An improving economic setting coupled with rising interest rates drove significant gains in bank stocks, a subsector emphasized in the portfolio. M&A activity for select stocks also added to relative performance. Internet-based growth stocks dragged on performance; somewhat the reciprocal of the financial sector’s gains.
The S&P 500 has rallied close to 9% since its pre-election low despite an outcome that defied most pundits. What happened? First, investors dislike uncertainty so resolution helps. Secondly, economic activity strengthened. For example, the domestic ISM Manufacturing Index improved from below 50 (contraction) to 54.7 (expansion). Oil rallied from $43 per barrel to its current $53 after OPEC reached a production cut agreement in the eleventh hour. Last, the new President with the likely support of majorities in both houses of Congress offers the promise of lower tax rates, stimulative deficit spending and pro-business policy. All else equal, lowering the US corporate tax rate from its current 35% to 20% (Speaker Ryan’s proposal; Trump is at 15%) would lift after tax profits by over 20% on a theoretical basis. All else will not be equal but that is “HUGE” potential for corporate earnings.
These changes in fiscal policy are still on the come. Most political observers anticipate that a financial budget deal will not be reached until July and may not be retroactive. Deficit hawks are not yet an extinct species in the Beltway. Although both proposals lower corporate and individual tax rates, Trump and Ryan’s plans differ greatly in detail, with the Speaker introducing complications like a Destination-Based Cash Flow Tax (don’t ask). It is likely that volatility will be created as the political process kicks into gear so keep your Twitter feed open. View it as the storm after the storm. That said, lower taxes are a priority for all the controlling players so we anticipate a deal will be reached.
We should also be cognizant of the risks arising from an unorthodox and therefore unpredictable Presidency. With 60% of worldwide GDP created by international trade, the possibility of protectionism triggering retaliation is a significant threat. Only time will tell whether we get the bully pulpit or sharp-toothed regulations. Continued dollar strength is also a risk. Besides hampering US exports, emerging market debt is often denominated in our currency so this could become an issue.
Beyond parsing through a new administration, we believe that 2016 marked a significant inflection in the world-wide interest rate environment. That is a big statement so we will elaborate. Going back to 2010, the yield on the 10 Year U.S. Treasury bond was close to 4%. Fast forwarding six years, it dropped to 1.35% this past summer. The aftermath of the financial crisis and aggressive responses by central banks (quantitative easing, negative interest rate policy) drove a series of lower highs and lower lows. The resulting liquidity created profound implications for financial assets. Within the stock market the quest for yield became a dominant force (a relative headwind for a manager focused on earnings acceleration).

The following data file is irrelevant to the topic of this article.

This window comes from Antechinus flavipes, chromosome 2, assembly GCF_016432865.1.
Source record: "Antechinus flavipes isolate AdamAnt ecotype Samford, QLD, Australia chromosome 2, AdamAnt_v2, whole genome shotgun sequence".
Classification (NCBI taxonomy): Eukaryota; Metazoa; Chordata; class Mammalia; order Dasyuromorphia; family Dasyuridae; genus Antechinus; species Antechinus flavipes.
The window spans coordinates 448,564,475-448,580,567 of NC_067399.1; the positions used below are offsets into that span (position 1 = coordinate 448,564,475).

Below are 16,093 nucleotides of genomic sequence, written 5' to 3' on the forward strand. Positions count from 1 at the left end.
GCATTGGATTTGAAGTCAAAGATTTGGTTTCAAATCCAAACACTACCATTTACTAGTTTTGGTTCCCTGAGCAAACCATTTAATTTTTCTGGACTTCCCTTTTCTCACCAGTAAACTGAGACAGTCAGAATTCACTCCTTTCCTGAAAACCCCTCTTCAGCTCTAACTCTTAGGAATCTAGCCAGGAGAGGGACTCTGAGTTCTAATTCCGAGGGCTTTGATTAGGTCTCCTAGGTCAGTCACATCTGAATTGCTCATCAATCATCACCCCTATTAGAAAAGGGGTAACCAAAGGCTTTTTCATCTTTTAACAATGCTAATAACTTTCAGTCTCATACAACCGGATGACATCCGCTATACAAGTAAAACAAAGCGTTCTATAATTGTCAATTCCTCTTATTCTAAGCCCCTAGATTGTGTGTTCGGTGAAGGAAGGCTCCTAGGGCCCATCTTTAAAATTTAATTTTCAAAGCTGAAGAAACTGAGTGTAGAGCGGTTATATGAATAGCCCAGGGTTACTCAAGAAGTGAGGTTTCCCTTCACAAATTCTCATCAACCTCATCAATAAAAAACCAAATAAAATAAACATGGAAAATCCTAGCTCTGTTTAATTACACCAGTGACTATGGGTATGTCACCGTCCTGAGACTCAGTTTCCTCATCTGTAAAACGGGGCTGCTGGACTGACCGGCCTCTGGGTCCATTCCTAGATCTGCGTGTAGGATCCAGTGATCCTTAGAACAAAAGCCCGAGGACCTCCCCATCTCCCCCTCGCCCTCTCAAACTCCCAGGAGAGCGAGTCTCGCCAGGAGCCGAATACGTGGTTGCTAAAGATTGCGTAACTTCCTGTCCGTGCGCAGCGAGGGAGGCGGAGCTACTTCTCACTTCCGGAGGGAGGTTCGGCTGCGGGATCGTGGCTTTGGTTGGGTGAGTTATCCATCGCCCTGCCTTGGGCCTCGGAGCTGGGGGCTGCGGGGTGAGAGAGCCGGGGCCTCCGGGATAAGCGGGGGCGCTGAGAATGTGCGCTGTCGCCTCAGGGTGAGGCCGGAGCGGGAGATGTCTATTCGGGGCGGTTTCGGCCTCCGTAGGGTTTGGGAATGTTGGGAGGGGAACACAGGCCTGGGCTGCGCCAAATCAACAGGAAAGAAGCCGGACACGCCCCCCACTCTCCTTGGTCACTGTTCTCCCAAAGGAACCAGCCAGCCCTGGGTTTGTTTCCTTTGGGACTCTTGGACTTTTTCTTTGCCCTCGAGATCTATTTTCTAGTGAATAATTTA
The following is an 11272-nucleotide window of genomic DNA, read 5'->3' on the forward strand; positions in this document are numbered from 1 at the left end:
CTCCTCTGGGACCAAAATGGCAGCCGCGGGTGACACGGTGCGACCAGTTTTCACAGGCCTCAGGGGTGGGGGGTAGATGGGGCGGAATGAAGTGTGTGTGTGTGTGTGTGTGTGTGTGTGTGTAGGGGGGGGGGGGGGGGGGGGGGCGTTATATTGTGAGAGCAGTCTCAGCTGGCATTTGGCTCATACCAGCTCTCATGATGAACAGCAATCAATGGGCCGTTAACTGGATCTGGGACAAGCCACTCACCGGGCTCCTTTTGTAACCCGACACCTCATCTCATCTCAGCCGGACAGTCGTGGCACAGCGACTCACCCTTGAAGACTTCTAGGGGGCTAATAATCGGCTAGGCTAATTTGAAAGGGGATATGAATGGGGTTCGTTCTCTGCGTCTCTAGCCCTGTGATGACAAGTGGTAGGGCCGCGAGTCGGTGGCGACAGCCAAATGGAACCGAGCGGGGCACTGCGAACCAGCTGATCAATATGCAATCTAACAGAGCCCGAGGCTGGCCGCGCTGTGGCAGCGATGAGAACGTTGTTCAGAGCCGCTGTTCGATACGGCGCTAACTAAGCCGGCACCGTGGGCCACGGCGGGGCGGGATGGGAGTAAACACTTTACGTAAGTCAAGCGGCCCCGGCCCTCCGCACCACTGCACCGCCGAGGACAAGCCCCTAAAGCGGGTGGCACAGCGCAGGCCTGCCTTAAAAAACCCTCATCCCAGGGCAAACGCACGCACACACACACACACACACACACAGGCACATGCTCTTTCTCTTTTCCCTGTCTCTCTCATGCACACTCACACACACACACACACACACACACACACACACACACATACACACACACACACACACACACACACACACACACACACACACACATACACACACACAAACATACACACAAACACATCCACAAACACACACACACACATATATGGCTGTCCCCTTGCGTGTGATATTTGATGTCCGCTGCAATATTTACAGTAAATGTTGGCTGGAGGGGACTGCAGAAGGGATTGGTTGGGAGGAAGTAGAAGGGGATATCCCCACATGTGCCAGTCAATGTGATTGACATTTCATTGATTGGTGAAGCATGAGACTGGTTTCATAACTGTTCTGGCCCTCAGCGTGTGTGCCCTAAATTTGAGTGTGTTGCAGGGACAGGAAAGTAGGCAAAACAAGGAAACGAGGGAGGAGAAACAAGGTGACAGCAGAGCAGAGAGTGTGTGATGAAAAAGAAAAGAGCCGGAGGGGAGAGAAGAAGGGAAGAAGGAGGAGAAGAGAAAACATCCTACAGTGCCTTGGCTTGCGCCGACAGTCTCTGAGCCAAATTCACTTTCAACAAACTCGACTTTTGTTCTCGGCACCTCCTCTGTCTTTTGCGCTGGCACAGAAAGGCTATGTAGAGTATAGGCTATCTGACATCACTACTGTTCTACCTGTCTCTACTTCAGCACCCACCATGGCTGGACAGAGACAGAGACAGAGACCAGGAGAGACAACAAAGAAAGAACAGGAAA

Our view is that this trend has been exhausted. Although the pace was frustratingly slow, the domestic economy has recovered and then some. Nominal consumer spending is now over twenty percent higher than its previous peak and the unemployment rate approximates 2006 levels. Remember that the 10 Year Treasury yield was about 5% then and currently runs at less than half that level. We are now seeing a pick-up in inflation from both wages and energy. Central bank policy also seems to be running its course. The Federal Reserve Board ended quantitative easing and is now signaling a series of increases in Fed Fund Rates. The Bank of Japan shifted to targeting the yield curve rather than rates. Finally, although they won’t call it tapering, the European Central Bank has slowed its bond buying. This is not to suggest we expect interest rates to shoot up in a straight line from here. Rather, all this points to an end in the trend of declining rates. Call it normalization, and we like that.
Our commitment to equities approaches maximum level. We retain overweightings in interest rate sensitive financials on the basis of improving net interest margins and healthy loan growth. Energy stocks are also overweighted. Even with 50% compliance on OPEC cuts, oil inventories can be worked down in the first half of 2017. Our emphasis is on low cost properties with rising production. Within Industrials, we own two railroads in the early stages of operational turnarounds. Cable operators represent significant holdings. Defensive sectors remain underweighted.
We anticipate some bumps in the road but our outlook for 2017 is constructive. Multiples can hold despite higher rates and corporate earnings are pegged to rise mid-single digits. Throw in a modest dividend yield for equities and we will take it.